Porsche, Audi to develop joint electric car platform to save costs

Porsche and Audi, Volkswagen’s main luxury car divisions, plan to develop a joint platform for electric vehicles that will enable them significantly cut down on costs. (Shutterstock)
Updated 10 February 2018
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Porsche, Audi to develop joint electric car platform to save costs

FRANKFURT: Porsche and Audi, Volkswagen’s main luxury car divisions, plan to develop a joint platform for electric vehicles that will enable them significantly cut down on costs, German newspapers quoted their chief executives as saying.
“By 2025, we’re facing a low single-digit billion euro sum to develop the architecture,” Audi CEO Rupert Stadler told both the Stuttgarter Zeitung and Stuttgarter Nachrichten.
“If both would act on their own, costs would be 30 percent higher,” Porsche CEO Oliver Blume said, adding Audi was hiring 550 developers for the project and Porsche 300.
From 2021 onwards, both businesses want to bring several models to the streets based on the joint platform, with Stadler saying that would build two sedan cars in Neckarsulm and two sports utility models at its Ingolstadt base.
Porsche’s Blume said the sportscar maker could build its first model based on the joint architecture in Leipzig, where it is already assembling its Macan sport-utility model. “I currently see good chances for Leipzig,” Blume said.


Tesla production leader Doug Field exits company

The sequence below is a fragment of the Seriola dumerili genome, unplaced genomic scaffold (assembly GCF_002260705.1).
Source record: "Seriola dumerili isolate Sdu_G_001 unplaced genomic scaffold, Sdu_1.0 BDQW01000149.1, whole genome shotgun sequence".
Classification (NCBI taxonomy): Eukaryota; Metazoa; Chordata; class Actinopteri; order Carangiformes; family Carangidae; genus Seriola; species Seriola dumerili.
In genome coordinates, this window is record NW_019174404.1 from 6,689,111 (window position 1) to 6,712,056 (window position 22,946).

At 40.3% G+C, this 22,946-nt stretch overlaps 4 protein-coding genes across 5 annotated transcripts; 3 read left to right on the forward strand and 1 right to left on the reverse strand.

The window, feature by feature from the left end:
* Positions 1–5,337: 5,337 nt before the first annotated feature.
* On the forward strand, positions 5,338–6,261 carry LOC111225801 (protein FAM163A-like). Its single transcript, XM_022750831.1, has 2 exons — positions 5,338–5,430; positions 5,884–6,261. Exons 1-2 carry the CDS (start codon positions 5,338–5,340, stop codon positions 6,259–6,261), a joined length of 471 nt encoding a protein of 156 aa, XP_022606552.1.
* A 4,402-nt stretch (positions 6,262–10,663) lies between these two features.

Tesla produced 5,000 of its Model 3 cars, along with a combined total of 2,000 Model S and Model X vehicles. (AP)
Updated 03 July 2018
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Tesla production leader Doug Field exits company

SAN FRANCISCO: Tesla on Monday confirmed that the head of Model 3 production, who went on leave after chief executive Elon Musk took over his duties, will not be returning.
The departure of engineering senior vice president Doug Field came as California-based Tesla appeared to have finally hit a self-imposed goal of cranking out 5,000 Model 3 electric cars in a week.
Tesla co-founder Musk fired off a Twitter post over the weekend saying “7,000 cars, 7 days.”
In a note to investors on Monday, Analyst Trip Chowdhry of Global Equities said that in the preceding week, Tesla produced 5,000 of its Model 3 cars, along with a combined total of 2,000 Model S and Model X vehicles.
Tesla has been under pressure to increase production to show it can operate profitably and at the kind of scale needed to be considered a major auto company.
Musk has been managing the Tesla production line, which has been rejiggered to pump out cars faster.
Field will not be returning to the company, according to Tesla.
“After almost five years at Tesla, Doug Field is moving on,” a company spokesman told AFP.
“We’d like to thank Doug for his hard work over the years and for everything he has done for Tesla.”
Tesla announced in June that it was cutting nine percent of its workforce to enhance profitability, but said the move would not affect an ambitious production ramp-up of its Model 3 sedan.
The job cuts are part of a company-wide restructuring to address excess staff in some areas due to the company’s speedy growth, Musk said in an email to employees.
The cuts concern salaried staff but not production workers and will not affect Model 3 output targets, said Musk, who characterized the downsizing as an acknowledgement of the need to focus more on costs.
“Given that Tesla has never made an annual profit in the almost 15 years since we have existed, profit is obviously not what motivates us,” Musk said in the message.
“What drives us is our mission to accelerate the world’s transition to sustainable, clean energy, but we will never achieve that mission unless we eventually demonstrate that we can be sustainably profitable.”
Shares of Tesla closed the formal trading day down 2.3 percent to $335.07 but regained some of that ground in after-market trades.